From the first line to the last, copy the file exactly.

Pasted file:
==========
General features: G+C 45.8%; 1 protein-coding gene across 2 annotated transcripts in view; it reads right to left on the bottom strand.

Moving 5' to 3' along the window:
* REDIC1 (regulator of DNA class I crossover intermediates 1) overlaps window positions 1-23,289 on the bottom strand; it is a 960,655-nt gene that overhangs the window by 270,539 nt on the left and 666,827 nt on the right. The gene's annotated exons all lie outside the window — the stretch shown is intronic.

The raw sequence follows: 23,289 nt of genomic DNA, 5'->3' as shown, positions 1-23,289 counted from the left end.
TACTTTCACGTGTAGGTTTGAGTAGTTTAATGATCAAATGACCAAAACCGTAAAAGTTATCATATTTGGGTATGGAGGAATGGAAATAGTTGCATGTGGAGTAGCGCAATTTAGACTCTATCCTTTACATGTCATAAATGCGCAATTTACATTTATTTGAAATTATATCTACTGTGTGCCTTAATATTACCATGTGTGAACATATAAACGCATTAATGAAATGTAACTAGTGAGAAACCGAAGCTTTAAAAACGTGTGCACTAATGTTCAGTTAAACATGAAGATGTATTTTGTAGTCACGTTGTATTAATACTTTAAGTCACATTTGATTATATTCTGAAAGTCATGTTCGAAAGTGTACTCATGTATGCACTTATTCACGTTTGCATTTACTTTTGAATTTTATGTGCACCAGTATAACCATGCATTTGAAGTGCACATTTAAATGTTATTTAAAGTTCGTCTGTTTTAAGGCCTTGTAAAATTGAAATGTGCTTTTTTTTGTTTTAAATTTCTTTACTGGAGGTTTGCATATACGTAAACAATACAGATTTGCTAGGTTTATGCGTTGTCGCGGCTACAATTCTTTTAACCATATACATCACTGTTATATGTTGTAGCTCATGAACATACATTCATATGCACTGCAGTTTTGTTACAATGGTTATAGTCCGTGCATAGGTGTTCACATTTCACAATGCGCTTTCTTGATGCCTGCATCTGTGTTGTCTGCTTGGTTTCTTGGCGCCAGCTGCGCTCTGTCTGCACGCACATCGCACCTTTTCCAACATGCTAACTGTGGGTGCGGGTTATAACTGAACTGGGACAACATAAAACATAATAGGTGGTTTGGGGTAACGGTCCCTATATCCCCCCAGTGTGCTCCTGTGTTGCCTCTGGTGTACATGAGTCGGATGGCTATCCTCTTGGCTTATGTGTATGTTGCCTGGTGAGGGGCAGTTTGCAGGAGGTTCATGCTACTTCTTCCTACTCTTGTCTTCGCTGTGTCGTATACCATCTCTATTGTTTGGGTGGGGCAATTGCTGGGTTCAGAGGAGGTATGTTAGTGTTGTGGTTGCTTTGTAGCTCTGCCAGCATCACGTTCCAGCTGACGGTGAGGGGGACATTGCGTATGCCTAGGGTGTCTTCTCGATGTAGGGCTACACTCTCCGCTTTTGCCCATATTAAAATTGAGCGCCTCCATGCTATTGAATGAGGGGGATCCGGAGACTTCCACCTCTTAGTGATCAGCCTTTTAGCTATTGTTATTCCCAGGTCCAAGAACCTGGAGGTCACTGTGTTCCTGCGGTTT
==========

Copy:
General features: G+C 45.8%; 1 protein-coding gene across 2 annotated transcripts in view; it reads right to left on the bottom strand.

Moving 5' to 3' along the window:
* REDIC1 (regulator of DNA class I crossover intermediates 1) overlaps window positions 1-23,289 on the bottom strand; it is a 960,655-nt gene that overhangs the window by 270,539 nt on the left and 666,827 nt on the right. The gene's annotated exons all lie outside the window — the stretch shown is intronic.

The raw sequence follows: 23,289 nt of genomic DNA, 5'->3' as shown, positions 1-23,289 counted from the left end.
TACTTTCACGTGTAGGTTTGAGTAGTTTAATGATCAAATGACCAAAACCGTAAAAGTTATCATATTTGGGTATGGAGGAATGGAAATAGTTGCATGTGGAGTAGCGCAATTTAGACTCTATCCTTTACATGTCATAAATGCGCAATTTACATTTATTTGAAATTATATCTACTGTGTGCCTTAATATTACCATGTGTGAACATATAAACGCATTAATGAAATGTAACTAGTGAGAAACCGAAGCTTTAAAAACGTGTGCACTAATGTTCAGTTAAACATGAAGATGTATTTTGTAGTCACGTTGTATTAATACTTTAAGTCACATTTGATTATATTCTGAAAGTCATGTTCGAAAGTGTACTCATGTATGCACTTATTCACGTTTGCATTTACTTTTGAATTTTATGTGCACCAGTATAACCATGCATTTGAAGTGCACATTTAAATGTTATTTAAAGTTCGTCTGTTTTAAGGCCTTGTAAAATTGAAATGTGCTTTTTTTTGTTTTAAATTTCTTTACTGGAGGTTTGCATATACGTAAACAATACAGATTTGCTAGGTTTATGCGTTGTCGCGGCTACAATTCTTTTAACCATATACATCACTGTTATATGTTGTAGCTCATGAACATACATTCATATGCACTGCAGTTTTGTTACAATGGTTATAGTCCGTGCATAGGTGTTCACATTTCACAATGCGCTTTCTTGATGCCTGCATCTGTGTTGTCTGCTTGGTTTCTTGGCGCCAGCTGCGCTCTGTCTGCACGCACATCGCACCTTTTCCAACATGCTAACTGTGGGTGCGGGTTATAACTGAACTGGGACAACATAAAACATAATAGGTGGTTTGGGGTAACGGTCCCTATATCCCCCCAGTGTGCTCCTGTGTTGCCTCTGGTGTACATGAGTCGGATGGCTATCCTCTTGGCTTATGTGTATGTTGCCTGGTGAGGGGCAGTTTGCAGGAGGTTCATGCTACTTCTTCCTACTCTTGTCTTCGCTGTGTCGTATACCATCTCTATTGTTTGGGTGGGGCAATTGCTGGGTTCAGAGGAGGTATGTTAGTGTTGTGGTTGCTTTGTAGCTCTGCCAGCATCACGTTCCAGCTGACGGTGAGGGGGACATTGCGTATGCCTAGGGTGTCTTCTCGATGTAGGGCTACACTCTCCGCTTTTGCCCATATTAAAATTGAGCGCCTCCATGCTATTGAATGAGGGGGATCCGGAGACTTCCACCTCTTAGTGATCAGCCTTTTAGCTATTGTTATTCCCAGGTCCAAGAACCTGGAGGTCACTGTGTTCCTGCGGTTT